On Wednesday, February 23, 2011, a category 5 hurricane named “Panda” swept through the Gulf of Google devastating businesses large and small alike. The hurricane was reportedly named after one of Google’s engineers.
So what was the reason for this catastrophic and “game-changing” update? Well, according to Google:
“This update is designed to reduce rankings for low-quality sites – sites which are low-value, copy content from other websites or sites that are just not very useful. At the same time, it will provide better rankings for high-quality sites – sites with original content and information such as research, in-depth reports, thoughtful analysis and so on. It is important for high-quality sites to be rewarded, and that’s exactly what this change does.” (Source: Google Blog)
Mission accomplished. Anyway, in the aftermath of the Panda update, there are 11 important SEO facts I’ve learned based on my own personal experiences, the experiences of my clients, and from listening to top SEO professionals across the Internet.
The above passages are from an article I wrote last July titled, Google Panda Update: 11 Important SEO Facts You Should Know.
In item #7 of the 11 SEO facts I wrote:
7. Avoid Excessive Advertisements or Images
“Be mindful of having too many advertisements on any of your pages, in relation to “meaningful” content. There seems to be a direct correlation between the number of advertisements on a page (especially above the fold advertising), and the overall ranking of a page. Make sure you have plenty of quality, relevant content to balance out your web pages.”
Well, now it’s official. On January 19, 2012, Google announced that it will penalize sites with pages that are top-heavy with ads.
The change – called the “page layout algorithm” – takes direct aim at any site with pages where content is buried under tons of ads.
>From Google’s post on its Inside Search blog today:
“We’ve heard complaints from users that if they click on a result and it’s difficult to find the actual content, they aren’t happy with the experience. Rather than scrolling down the page past a slew of ads, users want to see content right away.
So sites that don’t have much content “above-the-fold” can be affected by this change. If you click on a website and the part of the website you see first either doesn’t have a lot of visible content above-the-fold or dedicates a large fraction of the site’s initial screen real estate to ads, that’s not a very good user experience.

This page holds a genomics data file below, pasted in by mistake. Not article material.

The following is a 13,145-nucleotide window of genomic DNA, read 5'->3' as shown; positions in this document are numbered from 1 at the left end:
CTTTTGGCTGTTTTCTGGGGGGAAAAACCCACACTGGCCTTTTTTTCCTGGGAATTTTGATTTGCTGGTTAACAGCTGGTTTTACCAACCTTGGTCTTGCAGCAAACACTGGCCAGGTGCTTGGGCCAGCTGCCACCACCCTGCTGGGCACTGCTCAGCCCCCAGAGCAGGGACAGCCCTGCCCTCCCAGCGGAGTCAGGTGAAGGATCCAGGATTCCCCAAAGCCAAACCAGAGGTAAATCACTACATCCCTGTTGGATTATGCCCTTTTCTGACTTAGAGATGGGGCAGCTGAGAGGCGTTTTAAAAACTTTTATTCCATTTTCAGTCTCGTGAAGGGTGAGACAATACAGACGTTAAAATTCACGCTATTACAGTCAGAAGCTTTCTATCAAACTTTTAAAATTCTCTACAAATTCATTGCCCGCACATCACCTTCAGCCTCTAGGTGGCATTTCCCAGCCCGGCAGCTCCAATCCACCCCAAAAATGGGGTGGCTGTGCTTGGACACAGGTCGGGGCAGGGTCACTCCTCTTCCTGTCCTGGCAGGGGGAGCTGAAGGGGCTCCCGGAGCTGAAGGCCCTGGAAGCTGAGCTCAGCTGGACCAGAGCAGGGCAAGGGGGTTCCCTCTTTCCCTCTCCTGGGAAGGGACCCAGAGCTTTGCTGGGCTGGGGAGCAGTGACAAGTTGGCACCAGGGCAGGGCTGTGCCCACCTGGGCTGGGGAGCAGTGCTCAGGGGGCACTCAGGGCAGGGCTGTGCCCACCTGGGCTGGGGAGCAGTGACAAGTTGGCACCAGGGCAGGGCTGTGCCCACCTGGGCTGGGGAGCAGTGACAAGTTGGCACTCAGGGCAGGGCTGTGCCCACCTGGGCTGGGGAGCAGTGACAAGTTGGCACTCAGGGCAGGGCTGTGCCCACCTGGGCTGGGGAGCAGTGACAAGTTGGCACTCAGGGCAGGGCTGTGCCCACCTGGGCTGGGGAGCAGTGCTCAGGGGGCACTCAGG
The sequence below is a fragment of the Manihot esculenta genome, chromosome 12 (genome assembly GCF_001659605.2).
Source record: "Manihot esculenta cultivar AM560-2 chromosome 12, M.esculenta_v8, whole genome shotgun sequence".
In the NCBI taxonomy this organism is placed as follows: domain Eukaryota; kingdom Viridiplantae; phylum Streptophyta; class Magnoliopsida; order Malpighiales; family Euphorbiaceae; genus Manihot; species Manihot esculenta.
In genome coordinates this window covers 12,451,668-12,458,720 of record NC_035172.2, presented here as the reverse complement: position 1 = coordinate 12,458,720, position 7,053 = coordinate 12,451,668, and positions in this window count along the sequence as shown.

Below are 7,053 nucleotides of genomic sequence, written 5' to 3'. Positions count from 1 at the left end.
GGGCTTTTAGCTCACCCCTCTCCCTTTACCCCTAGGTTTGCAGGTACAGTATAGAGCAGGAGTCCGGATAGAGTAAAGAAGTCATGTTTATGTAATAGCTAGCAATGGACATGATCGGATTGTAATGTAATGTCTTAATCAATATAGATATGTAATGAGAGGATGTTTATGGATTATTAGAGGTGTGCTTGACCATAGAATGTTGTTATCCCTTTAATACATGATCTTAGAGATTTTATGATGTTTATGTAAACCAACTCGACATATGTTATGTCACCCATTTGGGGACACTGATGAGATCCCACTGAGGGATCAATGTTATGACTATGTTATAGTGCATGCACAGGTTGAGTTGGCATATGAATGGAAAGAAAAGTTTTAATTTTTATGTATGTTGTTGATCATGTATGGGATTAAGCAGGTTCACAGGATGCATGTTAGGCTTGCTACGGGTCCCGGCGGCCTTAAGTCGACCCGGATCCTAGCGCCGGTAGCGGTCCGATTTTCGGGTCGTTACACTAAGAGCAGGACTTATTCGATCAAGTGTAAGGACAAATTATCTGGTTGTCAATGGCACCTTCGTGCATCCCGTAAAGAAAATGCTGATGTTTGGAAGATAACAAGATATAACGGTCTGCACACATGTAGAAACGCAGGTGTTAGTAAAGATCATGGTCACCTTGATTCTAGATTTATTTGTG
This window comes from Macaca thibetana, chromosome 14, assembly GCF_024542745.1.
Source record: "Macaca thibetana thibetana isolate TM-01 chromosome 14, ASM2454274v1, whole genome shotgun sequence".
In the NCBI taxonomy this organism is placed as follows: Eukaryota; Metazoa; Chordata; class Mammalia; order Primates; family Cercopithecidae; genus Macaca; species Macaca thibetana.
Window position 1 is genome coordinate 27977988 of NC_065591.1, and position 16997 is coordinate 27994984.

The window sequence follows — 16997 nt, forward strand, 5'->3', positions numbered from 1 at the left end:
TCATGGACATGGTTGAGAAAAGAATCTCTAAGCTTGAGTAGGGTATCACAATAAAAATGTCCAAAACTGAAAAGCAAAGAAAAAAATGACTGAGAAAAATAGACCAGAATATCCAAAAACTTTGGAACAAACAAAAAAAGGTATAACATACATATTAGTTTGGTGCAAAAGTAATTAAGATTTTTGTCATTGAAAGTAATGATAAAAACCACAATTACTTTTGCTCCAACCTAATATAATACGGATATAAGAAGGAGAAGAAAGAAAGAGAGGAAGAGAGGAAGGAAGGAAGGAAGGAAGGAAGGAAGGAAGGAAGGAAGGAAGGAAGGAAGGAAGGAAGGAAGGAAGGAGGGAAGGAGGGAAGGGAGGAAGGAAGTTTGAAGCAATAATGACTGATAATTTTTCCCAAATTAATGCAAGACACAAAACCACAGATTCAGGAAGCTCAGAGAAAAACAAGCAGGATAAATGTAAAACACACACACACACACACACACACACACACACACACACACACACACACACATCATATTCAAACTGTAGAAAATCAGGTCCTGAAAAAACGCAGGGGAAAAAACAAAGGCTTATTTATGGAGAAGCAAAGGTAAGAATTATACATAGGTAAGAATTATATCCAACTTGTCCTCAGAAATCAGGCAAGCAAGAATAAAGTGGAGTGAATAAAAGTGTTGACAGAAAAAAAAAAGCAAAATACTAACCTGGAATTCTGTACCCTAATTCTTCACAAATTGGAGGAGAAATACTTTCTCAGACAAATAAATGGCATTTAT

Such sites may not rank as highly going forward.”
Google also posted the same information to its Google Webmaster Central blog.
Sites using pop-ups, pop-unders or overlay ads are not impacted by this. It only applies to static ads in fixed positions on pages themselves. (Source: SearchEngineLand.com)
Danny Sullivan (SearchEngineLand.com) said on the same day that Google’s web search team announced this change, he receíved a message from Google’s AdSense team encouraging him to put more ads on his site.
Can you believe that?
Think about the hypocrisy for a moment. When you perform a search on Google, the first thing you see when they return your search results are above-the-fold ads. But yet, they want to penalize you for the above-the-fold ads on your site.
That’s typical Google…Do what we say, not what we do. Hey, Google! What about our user experience when we do a search?
Quality Content Matters
So what does all of this mean? It means play by the rules or suffer the consequences. It also means the content on your website matters more than ever before. Not to be redundant, but I have to go back to what Google said when explaining Panda:
“This update is designed to reduce rankings for low-quality sites-sites which are low-value add for users, copy content from other websites or sites that are just not very useful. At the same time, it will provide better rankings for high-quality sites-sites with original content and information such as research, in-depth reports, thoughtful analysis and so on. It is important for high-quality sites to be rewarded, and that’s exactly what this change does.”
So what constitutes high-quality content?
Like everything else in life, when it comes to quality, beauty is in the eye of the beholder. In other words, what constitutes quality to one person, might not necessarily be quality to the next person. You know the old saying…
“One man’s trash is another man’s treasure.”
What does that mean? It simply means, what is useless to one person might be valuable to another.
For example, my idea of “quality” content is to write useful “how-to” articles, (minimum 800 words) or blog posts that explain how to market your website better. I strive to create the type of content that not only helps people – but also content that other quality websites will want to link to and share with their visitors. My experience and results has taught me this standard satisfies Google.